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  • 05 of 09


    As dogs get older, they might suffer developmental abnormalities that are comparable to dementia and Alzheimer's disease in people. The symptoms are mild at first, but they can quickly escalate, resulting in a reduced quality of life. Disorientation, confusion, pacing/wandering, standing in corners as if lost, going to the wrong side of an opening door, vocalization, withdrawal/not interacting with family as much, urinary/fecal accidents, change in sleeping patterns, restlessness, and other symptoms are all signs of dementia in dogs. Many of them might be signs of other ailments, so see your veterinarian. Dementia and cognitive impairment have no cures, however there are drugs and nutrients that can aid in some circumstances.

  • 06 of 09


    Cancer is unfortunately all too frequent in pets. Although cancer can affect younger pets, it is considerably more common in the elderly. Because various malignancies have distinct symptoms, it's tempting to overlook certain signals as normal aging. This is why regular wellness exams with your veterinarian are so vital. An checkup, lab testing, or diagnostic imaging can detect anything that is not visible to the human eye. Treatment options for cancer differ based on the kind and stage of the disease. The sooner it's captured, the higher chance it has of surviving.

  • 07 of 09

    Growths and Tumors


    Older dogs frequently develop lumps and bumps. A veterinarian should examine these to rule out malignancy. Many growths are benign warts, moles, or fatty tumors, which is fortunate. Unless they are irritating the dog, they will not need to be medically removed.

  • 08 of 09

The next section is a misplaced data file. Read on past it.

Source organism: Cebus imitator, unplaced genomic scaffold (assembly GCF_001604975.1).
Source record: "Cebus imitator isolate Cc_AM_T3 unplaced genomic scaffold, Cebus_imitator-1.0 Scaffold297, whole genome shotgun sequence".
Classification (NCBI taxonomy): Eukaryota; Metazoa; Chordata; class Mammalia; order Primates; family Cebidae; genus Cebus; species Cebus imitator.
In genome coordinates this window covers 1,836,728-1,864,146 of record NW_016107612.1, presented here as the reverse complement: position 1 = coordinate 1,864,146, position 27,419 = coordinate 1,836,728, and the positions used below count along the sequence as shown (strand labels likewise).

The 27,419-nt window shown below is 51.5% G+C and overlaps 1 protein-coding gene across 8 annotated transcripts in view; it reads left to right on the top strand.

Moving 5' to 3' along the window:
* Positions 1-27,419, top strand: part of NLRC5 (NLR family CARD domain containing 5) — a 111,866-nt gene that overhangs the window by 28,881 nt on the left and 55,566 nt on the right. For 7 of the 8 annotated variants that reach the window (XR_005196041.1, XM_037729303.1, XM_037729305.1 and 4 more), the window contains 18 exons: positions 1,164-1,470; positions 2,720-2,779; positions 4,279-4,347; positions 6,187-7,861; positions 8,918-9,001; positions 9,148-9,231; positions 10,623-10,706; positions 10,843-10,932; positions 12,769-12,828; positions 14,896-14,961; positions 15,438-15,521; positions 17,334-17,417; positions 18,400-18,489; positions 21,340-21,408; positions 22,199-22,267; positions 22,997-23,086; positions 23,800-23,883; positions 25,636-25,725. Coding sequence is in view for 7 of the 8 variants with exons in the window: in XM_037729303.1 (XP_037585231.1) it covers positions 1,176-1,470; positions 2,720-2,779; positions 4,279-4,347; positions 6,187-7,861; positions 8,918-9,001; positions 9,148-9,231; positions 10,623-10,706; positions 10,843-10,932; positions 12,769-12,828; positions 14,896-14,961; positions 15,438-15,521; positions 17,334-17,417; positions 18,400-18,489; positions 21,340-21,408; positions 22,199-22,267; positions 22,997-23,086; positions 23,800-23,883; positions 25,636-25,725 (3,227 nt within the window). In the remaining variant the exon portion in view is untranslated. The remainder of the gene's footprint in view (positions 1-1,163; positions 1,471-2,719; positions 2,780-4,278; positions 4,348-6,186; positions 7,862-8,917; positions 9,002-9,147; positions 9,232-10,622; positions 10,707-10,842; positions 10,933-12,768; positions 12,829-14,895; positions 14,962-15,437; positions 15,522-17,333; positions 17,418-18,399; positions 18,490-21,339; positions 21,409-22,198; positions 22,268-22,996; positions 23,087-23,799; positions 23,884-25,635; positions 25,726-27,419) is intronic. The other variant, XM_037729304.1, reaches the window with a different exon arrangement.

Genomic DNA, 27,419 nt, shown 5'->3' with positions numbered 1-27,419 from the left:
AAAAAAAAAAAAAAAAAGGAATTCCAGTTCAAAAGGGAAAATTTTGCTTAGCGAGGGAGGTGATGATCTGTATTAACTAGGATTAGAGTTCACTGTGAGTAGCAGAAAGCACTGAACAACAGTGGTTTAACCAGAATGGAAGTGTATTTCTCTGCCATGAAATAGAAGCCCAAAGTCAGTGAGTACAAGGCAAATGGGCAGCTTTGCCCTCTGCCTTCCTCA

Changes in your dog's organs, muscles, and nerves as he ages might make it more difficult for him to "hold it" as he used to. Because incontinence can be a symptom of a variety of disorders, it's essential to consult your veterinarian to rule out any possibilities. If no additional health issues are discovered, you will need to adapt your schedule to provide your dog more "potty breaks."

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  • 09 of 09



    A dog can become overweight at any age, although weight gain is more prevalent in seniors due to the consequences of aging. Obesity can exacerbate or cause health issues such as arthritis, heart disease, and diabetes. Reduce the amount of food your dog eats as he gets older to avoid obesity. Also, be sure you exercise regularly. If endurance is a concern, take several short walks throughout the day rather than one or two big excursions.

If you suspect your pet is sick, call your vet immediately. For health-related questions, always consult your veterinarian, as they have examined your pet, know the pet's health history, and can make the best recommendations for your pet.